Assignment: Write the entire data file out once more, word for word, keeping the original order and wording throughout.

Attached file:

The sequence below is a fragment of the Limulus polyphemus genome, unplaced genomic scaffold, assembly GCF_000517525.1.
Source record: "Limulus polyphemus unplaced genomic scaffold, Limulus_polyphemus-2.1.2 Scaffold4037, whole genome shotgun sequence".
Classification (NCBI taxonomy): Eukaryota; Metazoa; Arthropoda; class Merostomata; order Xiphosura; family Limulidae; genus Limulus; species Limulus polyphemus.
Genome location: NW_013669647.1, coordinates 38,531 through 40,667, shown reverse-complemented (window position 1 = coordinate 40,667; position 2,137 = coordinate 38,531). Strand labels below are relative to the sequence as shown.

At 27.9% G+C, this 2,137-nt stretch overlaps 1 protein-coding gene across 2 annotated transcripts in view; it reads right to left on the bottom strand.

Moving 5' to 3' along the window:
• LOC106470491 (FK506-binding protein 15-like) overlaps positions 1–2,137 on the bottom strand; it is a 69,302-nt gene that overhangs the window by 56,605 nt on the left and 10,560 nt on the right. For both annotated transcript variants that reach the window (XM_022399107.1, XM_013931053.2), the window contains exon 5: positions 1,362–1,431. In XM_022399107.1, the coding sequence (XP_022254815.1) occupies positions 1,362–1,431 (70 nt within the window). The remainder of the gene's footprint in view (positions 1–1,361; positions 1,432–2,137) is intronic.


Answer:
The sequence below is a fragment of the Limulus polyphemus genome, unplaced genomic scaffold, assembly GCF_000517525.1.
Source record: "Limulus polyphemus unplaced genomic scaffold, Limulus_polyphemus-2.1.2 Scaffold4037, whole genome shotgun sequence".
Classification (NCBI taxonomy): Eukaryota; Metazoa; Arthropoda; class Merostomata; order Xiphosura; family Limulidae; genus Limulus; species Limulus polyphemus.
Genome location: NW_013669647.1, coordinates 38,531 through 40,667, shown reverse-complemented (window position 1 = coordinate 40,667; position 2,137 = coordinate 38,531). Strand labels below are relative to the sequence as shown.

At 27.9% G+C, this 2,137-nt stretch overlaps 1 protein-coding gene across 2 annotated transcripts in view; it reads right to left on the bottom strand.

Moving 5' to 3' along the window:
• LOC106470491 (FK506-binding protein 15-like) overlaps positions 1–2,137 on the bottom strand; it is a 69,302-nt gene that overhangs the window by 56,605 nt on the left and 10,560 nt on the right. For both annotated transcript variants that reach the window (XM_022399107.1, XM_013931053.2), the window contains exon 5: positions 1,362–1,431. In XM_022399107.1, the coding sequence (XP_022254815.1) occupies positions 1,362–1,431 (70 nt within the window). The remainder of the gene's footprint in view (positions 1–1,361; positions 1,432–2,137) is intronic.